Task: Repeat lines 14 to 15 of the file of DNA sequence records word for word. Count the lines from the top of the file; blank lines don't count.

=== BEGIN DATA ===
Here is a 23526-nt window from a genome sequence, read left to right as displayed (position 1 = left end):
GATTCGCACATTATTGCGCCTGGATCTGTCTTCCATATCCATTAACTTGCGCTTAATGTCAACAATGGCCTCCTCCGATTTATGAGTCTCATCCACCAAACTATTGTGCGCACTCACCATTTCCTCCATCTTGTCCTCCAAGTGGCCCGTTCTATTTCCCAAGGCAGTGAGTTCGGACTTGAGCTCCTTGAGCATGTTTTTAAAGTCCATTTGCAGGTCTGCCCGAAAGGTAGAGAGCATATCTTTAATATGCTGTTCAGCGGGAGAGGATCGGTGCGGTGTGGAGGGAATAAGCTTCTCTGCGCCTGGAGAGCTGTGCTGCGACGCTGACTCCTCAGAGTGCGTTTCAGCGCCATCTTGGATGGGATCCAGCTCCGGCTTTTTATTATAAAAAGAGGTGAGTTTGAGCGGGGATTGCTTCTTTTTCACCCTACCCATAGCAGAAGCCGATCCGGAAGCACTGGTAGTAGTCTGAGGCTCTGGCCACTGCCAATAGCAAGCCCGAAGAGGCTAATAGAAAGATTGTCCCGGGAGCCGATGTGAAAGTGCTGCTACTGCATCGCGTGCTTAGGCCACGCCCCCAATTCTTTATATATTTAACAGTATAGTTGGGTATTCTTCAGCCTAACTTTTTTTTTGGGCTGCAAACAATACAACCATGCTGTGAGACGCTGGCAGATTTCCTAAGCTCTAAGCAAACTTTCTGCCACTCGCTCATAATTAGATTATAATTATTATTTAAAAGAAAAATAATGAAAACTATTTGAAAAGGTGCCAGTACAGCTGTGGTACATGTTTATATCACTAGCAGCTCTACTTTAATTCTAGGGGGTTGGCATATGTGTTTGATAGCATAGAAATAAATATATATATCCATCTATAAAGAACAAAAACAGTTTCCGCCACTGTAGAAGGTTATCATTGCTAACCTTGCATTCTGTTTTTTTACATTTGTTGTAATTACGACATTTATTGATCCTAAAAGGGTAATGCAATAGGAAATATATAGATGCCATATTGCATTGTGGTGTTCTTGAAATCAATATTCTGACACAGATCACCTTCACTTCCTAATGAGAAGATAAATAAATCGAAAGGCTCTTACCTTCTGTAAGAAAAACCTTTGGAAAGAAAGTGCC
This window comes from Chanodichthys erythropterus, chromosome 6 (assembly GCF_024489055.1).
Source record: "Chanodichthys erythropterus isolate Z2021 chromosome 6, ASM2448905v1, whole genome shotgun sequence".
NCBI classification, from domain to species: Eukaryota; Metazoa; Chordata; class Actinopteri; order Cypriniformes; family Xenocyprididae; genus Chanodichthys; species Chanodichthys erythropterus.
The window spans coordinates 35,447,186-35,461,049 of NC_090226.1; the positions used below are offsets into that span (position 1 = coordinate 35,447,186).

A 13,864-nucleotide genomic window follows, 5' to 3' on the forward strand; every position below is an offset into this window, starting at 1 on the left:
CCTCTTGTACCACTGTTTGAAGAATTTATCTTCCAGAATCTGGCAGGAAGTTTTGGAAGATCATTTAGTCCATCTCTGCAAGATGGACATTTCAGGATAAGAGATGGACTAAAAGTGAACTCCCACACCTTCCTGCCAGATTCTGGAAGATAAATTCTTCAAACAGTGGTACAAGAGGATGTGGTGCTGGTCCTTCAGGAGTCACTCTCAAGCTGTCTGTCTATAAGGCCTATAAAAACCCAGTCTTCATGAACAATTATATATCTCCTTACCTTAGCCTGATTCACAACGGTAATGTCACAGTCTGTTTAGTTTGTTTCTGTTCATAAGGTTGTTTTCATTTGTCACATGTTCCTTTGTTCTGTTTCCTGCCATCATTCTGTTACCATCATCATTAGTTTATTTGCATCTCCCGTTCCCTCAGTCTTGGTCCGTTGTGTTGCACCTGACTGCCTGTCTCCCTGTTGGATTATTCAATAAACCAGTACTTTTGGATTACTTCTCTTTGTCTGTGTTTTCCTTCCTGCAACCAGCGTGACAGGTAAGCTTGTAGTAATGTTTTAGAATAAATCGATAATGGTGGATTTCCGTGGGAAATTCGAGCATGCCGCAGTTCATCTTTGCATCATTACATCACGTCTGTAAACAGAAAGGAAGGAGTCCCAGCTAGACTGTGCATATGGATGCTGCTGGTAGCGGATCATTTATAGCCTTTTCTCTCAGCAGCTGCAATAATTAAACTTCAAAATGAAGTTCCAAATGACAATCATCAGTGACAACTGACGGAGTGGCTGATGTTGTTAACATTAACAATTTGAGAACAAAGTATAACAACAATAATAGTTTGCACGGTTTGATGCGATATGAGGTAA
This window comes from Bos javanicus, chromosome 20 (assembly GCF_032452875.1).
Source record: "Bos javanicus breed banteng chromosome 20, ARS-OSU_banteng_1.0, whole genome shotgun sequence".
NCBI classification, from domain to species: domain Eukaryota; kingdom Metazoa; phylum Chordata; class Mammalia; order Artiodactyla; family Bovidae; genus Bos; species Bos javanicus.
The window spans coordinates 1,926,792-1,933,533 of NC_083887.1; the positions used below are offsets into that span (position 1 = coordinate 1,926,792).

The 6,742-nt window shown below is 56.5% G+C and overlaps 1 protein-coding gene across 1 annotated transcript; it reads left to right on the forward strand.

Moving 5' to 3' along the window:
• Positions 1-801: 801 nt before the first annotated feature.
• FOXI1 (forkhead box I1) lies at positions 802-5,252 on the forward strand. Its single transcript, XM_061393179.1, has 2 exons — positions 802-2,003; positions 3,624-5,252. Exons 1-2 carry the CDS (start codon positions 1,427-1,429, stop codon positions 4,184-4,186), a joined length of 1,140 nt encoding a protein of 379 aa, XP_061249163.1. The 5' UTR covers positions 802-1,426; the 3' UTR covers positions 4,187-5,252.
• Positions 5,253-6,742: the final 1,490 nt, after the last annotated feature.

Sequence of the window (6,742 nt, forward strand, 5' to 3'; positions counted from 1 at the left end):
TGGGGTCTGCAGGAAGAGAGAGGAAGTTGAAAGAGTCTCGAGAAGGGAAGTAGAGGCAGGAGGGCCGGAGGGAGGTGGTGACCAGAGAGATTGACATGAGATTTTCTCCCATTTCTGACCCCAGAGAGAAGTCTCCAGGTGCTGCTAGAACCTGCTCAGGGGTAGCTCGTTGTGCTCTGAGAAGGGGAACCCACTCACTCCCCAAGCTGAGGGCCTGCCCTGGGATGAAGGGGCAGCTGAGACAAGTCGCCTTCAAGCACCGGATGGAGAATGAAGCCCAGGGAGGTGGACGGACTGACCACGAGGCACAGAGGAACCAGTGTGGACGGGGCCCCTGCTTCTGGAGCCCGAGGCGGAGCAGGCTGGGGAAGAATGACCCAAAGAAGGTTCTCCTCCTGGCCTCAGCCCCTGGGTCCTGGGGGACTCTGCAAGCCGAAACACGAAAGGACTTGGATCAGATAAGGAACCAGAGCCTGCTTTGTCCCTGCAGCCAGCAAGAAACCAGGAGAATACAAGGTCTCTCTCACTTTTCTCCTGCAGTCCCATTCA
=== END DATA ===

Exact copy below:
Moving 5' to 3' along the window:
• Positions 1-801: 801 nt before the first annotated feature.